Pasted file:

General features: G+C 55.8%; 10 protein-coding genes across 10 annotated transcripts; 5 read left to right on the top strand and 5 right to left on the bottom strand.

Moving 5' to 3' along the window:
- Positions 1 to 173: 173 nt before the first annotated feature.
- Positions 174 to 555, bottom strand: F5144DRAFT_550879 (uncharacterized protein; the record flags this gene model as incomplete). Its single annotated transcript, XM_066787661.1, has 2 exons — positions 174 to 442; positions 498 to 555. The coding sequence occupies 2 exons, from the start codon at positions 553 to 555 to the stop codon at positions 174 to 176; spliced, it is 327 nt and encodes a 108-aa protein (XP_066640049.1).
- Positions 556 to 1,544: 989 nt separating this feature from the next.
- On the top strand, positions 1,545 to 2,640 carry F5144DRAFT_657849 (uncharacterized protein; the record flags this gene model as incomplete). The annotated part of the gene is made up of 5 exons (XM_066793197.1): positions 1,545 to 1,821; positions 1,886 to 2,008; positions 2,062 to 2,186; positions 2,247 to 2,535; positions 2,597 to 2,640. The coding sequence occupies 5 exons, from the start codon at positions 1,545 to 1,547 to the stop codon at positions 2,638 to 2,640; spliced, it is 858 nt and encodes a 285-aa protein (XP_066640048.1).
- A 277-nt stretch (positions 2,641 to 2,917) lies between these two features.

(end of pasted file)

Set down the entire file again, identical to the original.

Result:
General features: G+C 55.8%; 10 protein-coding genes across 10 annotated transcripts; 5 read left to right on the top strand and 5 right to left on the bottom strand.

Moving 5' to 3' along the window:
- Positions 1 to 173: 173 nt before the first annotated feature.
- Positions 174 to 555, bottom strand: F5144DRAFT_550879 (uncharacterized protein; the record flags this gene model as incomplete). Its single annotated transcript, XM_066787661.1, has 2 exons — positions 174 to 442; positions 498 to 555. The coding sequence occupies 2 exons, from the start codon at positions 553 to 555 to the stop codon at positions 174 to 176; spliced, it is 327 nt and encodes a 108-aa protein (XP_066640049.1).
- Positions 556 to 1,544: 989 nt separating this feature from the next.
- On the top strand, positions 1,545 to 2,640 carry F5144DRAFT_657849 (uncharacterized protein; the record flags this gene model as incomplete). The annotated part of the gene is made up of 5 exons (XM_066793197.1): positions 1,545 to 1,821; positions 1,886 to 2,008; positions 2,062 to 2,186; positions 2,247 to 2,535; positions 2,597 to 2,640. The coding sequence occupies 5 exons, from the start codon at positions 1,545 to 1,547 to the stop codon at positions 2,638 to 2,640; spliced, it is 858 nt and encodes a 285-aa protein (XP_066640048.1).
- A 277-nt stretch (positions 2,641 to 2,917) lies between these two features.